Hotel F&B Magazine
All Back Issues » May/June 2009

Generation Why?
Gen Y employees’ adaptability and customer service skills could be a huge boon for hotels.
By Michael Costa



Molly Snyder



Jamie Lyda



Ani Nunn


They’re more than 70 million strong, but many food and beverage veterans insist their work habits are weak. Generation Y—otherwise known as Millennials, Echo Boomers, and the iGeneration—is already an integral part of many hotel staffs. Experts can’t agree on a definitive age range for Generation Y, but their birth years are estimated to be between 1980 and 2000. They’re known for not putting work first, and in the 24/7, always-on-call world of hotel F&B, that doesn’t often sit well with management from other generations. Here are a few anonymous comments from supervisors of Gen Y workers:

“This new generation of employees…it seems like everyone has ADD. Their attention spans have withered away, and, as a manager, you have to be more of a psychologist these days.”

“Everything is on their time, and I can’t schedule training classes outside of regular work hours.”

“They’re overly sensitive to criticism. I can’t raise my voice in the kitchen if they do something wrong. They’ll go to HR and complain.”

Are these accurate assessments or out-of-touch observations? We asked three Generation Y hospitality professionals for answers: 28-year-old Banquet Manager Molly Snyder and 24-year-old Banquet Captain Ani Nunn, both of the Meadowbrook Inn, Blowing Rock, North Carolina, and 27-year old Executive Chef Jamie Lyda of the Green Park Inn, also in Blowing Rock.

What’s different about Generation Y that older generations don’t understand?
Molly: The workaholic mindset is not for us, and that’s something I don’t think a lot of hotels understand because that’s not the way it’s been in the past. We’ve seen our parents work too hard, and we want to make a life for ourselves outside of work.

Generation Y will work, but you have to take care of them, not just in training but also by giving them time off and working with their personal schedules. The more you work with them, the more they’ll work for you.

How do each of you defy Generation Y stereotypes at your properties?
Molly: I’m working harder and multitasking more than ever. I’m running our bar in addition to our restaurant and all of our banquet functions. That’s easily two positions right there.

Jamie: Multitasking. Everybody has to do everything at Green Park to keep labor costs down. A lot falls on my shoulders, like banquets, laundry, equipment repairs, and housekeeping.

Ani:: My willingness to step in where I’m needed, whether it’s switching hours or picking up another department’s work if they need help.

Is there an opportunity for Generation Y to prove themselves in this economy because they’re being asked to multitask more?
Jamie: They don’t have a choice. If they don’t step up, they’ll be out of a job. A lot of this generation has been provided for by their families, and they weren’t required to learn a skill set to survive. They have to realize they can’t just show up and get a paycheck. They have to do something to earn it.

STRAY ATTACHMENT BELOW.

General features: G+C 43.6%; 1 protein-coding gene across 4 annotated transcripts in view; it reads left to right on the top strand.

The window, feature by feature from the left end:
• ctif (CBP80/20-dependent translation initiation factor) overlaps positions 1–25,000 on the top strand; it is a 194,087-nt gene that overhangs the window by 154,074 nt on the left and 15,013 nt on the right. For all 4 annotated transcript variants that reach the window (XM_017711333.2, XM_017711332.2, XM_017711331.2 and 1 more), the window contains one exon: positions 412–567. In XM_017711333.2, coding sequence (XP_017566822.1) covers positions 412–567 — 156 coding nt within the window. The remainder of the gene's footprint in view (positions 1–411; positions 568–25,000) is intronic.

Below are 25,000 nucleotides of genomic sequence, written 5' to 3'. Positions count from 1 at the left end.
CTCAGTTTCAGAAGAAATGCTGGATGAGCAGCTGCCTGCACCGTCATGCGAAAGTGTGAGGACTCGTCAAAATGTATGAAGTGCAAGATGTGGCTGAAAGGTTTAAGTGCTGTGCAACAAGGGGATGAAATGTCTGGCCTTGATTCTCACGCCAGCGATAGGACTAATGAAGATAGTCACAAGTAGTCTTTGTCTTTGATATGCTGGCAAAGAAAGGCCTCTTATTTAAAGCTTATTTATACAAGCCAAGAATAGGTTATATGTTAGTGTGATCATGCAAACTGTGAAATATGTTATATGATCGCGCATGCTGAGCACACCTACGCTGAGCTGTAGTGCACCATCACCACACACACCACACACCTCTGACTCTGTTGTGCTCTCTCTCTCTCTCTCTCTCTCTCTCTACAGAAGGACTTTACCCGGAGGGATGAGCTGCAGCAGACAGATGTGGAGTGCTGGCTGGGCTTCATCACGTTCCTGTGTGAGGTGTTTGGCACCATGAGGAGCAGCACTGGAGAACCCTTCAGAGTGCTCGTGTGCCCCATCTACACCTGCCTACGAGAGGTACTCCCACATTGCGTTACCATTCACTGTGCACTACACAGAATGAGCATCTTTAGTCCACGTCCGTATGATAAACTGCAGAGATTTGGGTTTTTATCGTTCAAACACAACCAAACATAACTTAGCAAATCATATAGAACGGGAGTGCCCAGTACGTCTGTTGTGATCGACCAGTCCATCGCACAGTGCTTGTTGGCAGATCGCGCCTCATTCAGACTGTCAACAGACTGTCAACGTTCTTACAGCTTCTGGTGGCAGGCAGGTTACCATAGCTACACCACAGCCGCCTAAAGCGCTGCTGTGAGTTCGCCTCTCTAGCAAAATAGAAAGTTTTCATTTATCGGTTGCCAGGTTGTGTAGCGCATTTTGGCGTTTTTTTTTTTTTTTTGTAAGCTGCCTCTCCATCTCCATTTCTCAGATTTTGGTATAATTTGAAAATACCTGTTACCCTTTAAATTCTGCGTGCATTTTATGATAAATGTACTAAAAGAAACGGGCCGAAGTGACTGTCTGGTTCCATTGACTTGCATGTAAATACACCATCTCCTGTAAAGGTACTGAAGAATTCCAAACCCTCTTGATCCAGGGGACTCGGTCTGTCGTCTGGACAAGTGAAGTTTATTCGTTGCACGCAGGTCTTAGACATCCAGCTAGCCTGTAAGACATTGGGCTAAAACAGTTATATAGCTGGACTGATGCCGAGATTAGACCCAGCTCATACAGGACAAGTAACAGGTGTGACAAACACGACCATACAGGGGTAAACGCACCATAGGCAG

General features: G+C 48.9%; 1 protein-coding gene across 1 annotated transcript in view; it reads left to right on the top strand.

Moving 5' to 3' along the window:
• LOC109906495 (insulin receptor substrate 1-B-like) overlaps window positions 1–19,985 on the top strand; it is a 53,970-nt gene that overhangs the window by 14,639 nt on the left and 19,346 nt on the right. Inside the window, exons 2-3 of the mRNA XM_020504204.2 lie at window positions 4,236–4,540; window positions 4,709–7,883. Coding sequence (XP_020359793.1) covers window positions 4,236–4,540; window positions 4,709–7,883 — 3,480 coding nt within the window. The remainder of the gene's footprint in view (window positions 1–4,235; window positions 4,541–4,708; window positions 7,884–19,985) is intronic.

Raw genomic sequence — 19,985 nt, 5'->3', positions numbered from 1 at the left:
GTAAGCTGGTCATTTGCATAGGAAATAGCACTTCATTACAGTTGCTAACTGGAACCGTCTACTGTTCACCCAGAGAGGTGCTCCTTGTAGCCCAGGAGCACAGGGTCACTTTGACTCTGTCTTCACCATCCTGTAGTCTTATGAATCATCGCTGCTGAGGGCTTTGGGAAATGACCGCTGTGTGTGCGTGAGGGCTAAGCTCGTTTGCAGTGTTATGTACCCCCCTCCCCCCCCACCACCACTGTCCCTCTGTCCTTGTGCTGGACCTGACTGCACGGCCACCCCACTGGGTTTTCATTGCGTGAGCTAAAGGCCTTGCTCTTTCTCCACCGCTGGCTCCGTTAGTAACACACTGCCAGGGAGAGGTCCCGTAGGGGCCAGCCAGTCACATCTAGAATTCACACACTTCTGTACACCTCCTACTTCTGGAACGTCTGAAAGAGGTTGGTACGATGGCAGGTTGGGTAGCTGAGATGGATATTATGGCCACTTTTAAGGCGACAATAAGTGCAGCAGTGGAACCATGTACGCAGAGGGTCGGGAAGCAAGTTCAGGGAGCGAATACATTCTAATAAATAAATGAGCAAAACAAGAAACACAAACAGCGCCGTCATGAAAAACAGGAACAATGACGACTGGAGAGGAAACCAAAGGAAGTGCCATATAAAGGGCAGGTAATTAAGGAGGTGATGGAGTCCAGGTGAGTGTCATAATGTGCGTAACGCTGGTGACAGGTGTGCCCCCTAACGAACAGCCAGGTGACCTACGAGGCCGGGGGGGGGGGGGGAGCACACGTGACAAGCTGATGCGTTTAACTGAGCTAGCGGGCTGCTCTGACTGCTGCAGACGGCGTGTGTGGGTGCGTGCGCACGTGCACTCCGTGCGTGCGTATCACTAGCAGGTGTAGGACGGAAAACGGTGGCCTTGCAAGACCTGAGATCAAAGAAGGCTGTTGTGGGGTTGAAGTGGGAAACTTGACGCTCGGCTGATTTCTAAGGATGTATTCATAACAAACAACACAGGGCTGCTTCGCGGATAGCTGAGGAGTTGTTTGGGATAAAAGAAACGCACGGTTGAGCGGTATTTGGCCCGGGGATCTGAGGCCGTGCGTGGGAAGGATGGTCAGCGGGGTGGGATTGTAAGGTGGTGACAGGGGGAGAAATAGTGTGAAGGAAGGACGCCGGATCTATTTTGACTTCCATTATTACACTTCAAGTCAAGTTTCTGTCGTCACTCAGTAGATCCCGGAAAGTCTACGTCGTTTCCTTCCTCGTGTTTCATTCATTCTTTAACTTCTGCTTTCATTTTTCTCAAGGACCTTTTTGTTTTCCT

What do you think about training programs that cater to Generation Y’s media savvy, like using DVDs and web-based programs to teach brand standards and skills?
Molly: I can watch all the videos in the world, but I only learn hands-on. Most of our generation is a hands-on generation, and you’ve got to get hands-on training in this industry. I’ll give you an example. I train my staff on attention to detail by removing a spoon from one table in a completely set-up banquet room and giving them five minutes to find the spoon that’s missing. It builds their focus, and it keeps them thinking.

What kind of work environment does Generation Y need in order to excel?
Molly: It has to be a place where they enjoy going. Otherwise, they’re not going to stick around. Keeping a positive attitude with them is the key. They feed into negativity easily.

Jamie: They can be molded and shaped if you bring them into a positive environment. Give them instructions without criticism and use positive reinforcement.

What are you most committed to at work?
Ani:: Making sure guests have the best experience possible.

Molly: Making the customer happy.

Jamie: Customer satisfaction.

What are your future goals in hospitality?
Ani:: I want to run a banquet staff of my own.

Jamie: I want to own my own restaurant and bar.

Molly: I want to be selling the functions that I currently oversee.

What do you love most right now about working at your properties?
Molly: The customers we serve and my staff.

Ani:: The diversity. It’s not going into an office and doing the same thing every day.

Jamie: I enjoy the challenge. When it’s crunch time for a banquet, there’s nothing I like more than that rush of getting the food out and the setup done 10 minutes before people walk in the door. I think that’s why all three of us excel at our properties. We have to wear many colors and many hats every day, and we’re adaptive.

Michael Costa is industry relations editor for HOTEL F&B. He worked for several years in the kitchen and in F&B purchasing at a large convention hotel in Chicago, as well as having attended culinary school.




















						









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